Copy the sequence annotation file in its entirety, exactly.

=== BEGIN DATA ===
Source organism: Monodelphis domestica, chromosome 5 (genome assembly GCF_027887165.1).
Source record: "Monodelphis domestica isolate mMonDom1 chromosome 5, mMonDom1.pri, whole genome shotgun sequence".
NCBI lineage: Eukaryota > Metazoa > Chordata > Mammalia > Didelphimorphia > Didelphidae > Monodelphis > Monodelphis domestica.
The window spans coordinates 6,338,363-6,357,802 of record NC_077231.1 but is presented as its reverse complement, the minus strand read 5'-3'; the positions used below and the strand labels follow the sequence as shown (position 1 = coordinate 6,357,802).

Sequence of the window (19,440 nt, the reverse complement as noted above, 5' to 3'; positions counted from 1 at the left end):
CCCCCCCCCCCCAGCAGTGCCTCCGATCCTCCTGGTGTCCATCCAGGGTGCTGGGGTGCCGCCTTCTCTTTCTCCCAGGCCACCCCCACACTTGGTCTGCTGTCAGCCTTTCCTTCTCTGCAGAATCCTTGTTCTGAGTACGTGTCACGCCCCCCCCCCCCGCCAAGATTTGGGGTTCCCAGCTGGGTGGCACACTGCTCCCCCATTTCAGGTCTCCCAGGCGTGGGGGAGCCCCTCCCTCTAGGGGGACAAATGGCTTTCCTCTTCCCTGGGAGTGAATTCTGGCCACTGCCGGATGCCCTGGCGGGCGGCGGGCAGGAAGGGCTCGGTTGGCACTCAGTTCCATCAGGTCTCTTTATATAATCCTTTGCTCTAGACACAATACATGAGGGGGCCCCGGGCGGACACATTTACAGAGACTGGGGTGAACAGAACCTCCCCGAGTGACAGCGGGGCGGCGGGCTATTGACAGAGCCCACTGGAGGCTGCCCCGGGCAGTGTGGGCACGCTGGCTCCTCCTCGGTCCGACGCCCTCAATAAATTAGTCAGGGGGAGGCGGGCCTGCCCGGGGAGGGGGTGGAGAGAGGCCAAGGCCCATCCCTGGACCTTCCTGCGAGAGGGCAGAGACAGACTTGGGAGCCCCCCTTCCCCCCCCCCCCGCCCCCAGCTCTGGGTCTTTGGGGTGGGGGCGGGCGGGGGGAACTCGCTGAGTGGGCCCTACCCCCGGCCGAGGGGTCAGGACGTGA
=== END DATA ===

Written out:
Source organism: Monodelphis domestica, chromosome 5 (genome assembly GCF_027887165.1).
Source record: "Monodelphis domestica isolate mMonDom1 chromosome 5, mMonDom1.pri, whole genome shotgun sequence".
NCBI lineage: Eukaryota > Metazoa > Chordata > Mammalia > Didelphimorphia > Didelphidae > Monodelphis > Monodelphis domestica.
The window spans coordinates 6,338,363-6,357,802 of record NC_077231.1 but is presented as its reverse complement, the minus strand read 5'-3'; the positions used below and the strand labels follow the sequence as shown (position 1 = coordinate 6,357,802).

Sequence of the window (19,440 nt, the reverse complement as noted above, 5' to 3'; positions counted from 1 at the left end):
CCCCCCCCCCCCAGCAGTGCCTCCGATCCTCCTGGTGTCCATCCAGGGTGCTGGGGTGCCGCCTTCTCTTTCTCCCAGGCCACCCCCACACTTGGTCTGCTGTCAGCCTTTCCTTCTCTGCAGAATCCTTGTTCTGAGTACGTGTCACGCCCCCCCCCCCCGCCAAGATTTGGGGTTCCCAGCTGGGTGGCACACTGCTCCCCCATTTCAGGTCTCCCAGGCGTGGGGGAGCCCCTCCCTCTAGGGGGACAAATGGCTTTCCTCTTCCCTGGGAGTGAATTCTGGCCACTGCCGGATGCCCTGGCGGGCGGCGGGCAGGAAGGGCTCGGTTGGCACTCAGTTCCATCAGGTCTCTTTATATAATCCTTTGCTCTAGACACAATACATGAGGGGGCCCCGGGCGGACACATTTACAGAGACTGGGGTGAACAGAACCTCCCCGAGTGACAGCGGGGCGGCGGGCTATTGACAGAGCCCACTGGAGGCTGCCCCGGGCAGTGTGGGCACGCTGGCTCCTCCTCGGTCCGACGCCCTCAATAAATTAGTCAGGGGGAGGCGGGCCTGCCCGGGGAGGGGGTGGAGAGAGGCCAAGGCCCATCCCTGGACCTTCCTGCGAGAGGGCAGAGACAGACTTGGGAGCCCCCCTTCCCCCCCCCCCCGCCCCCAGCTCTGGGTCTTTGGGGTGGGGGCGGGCGGGGGGAACTCGCTGAGTGGGCCCTACCCCCGGCCGAGGGGTCAGGACGTGA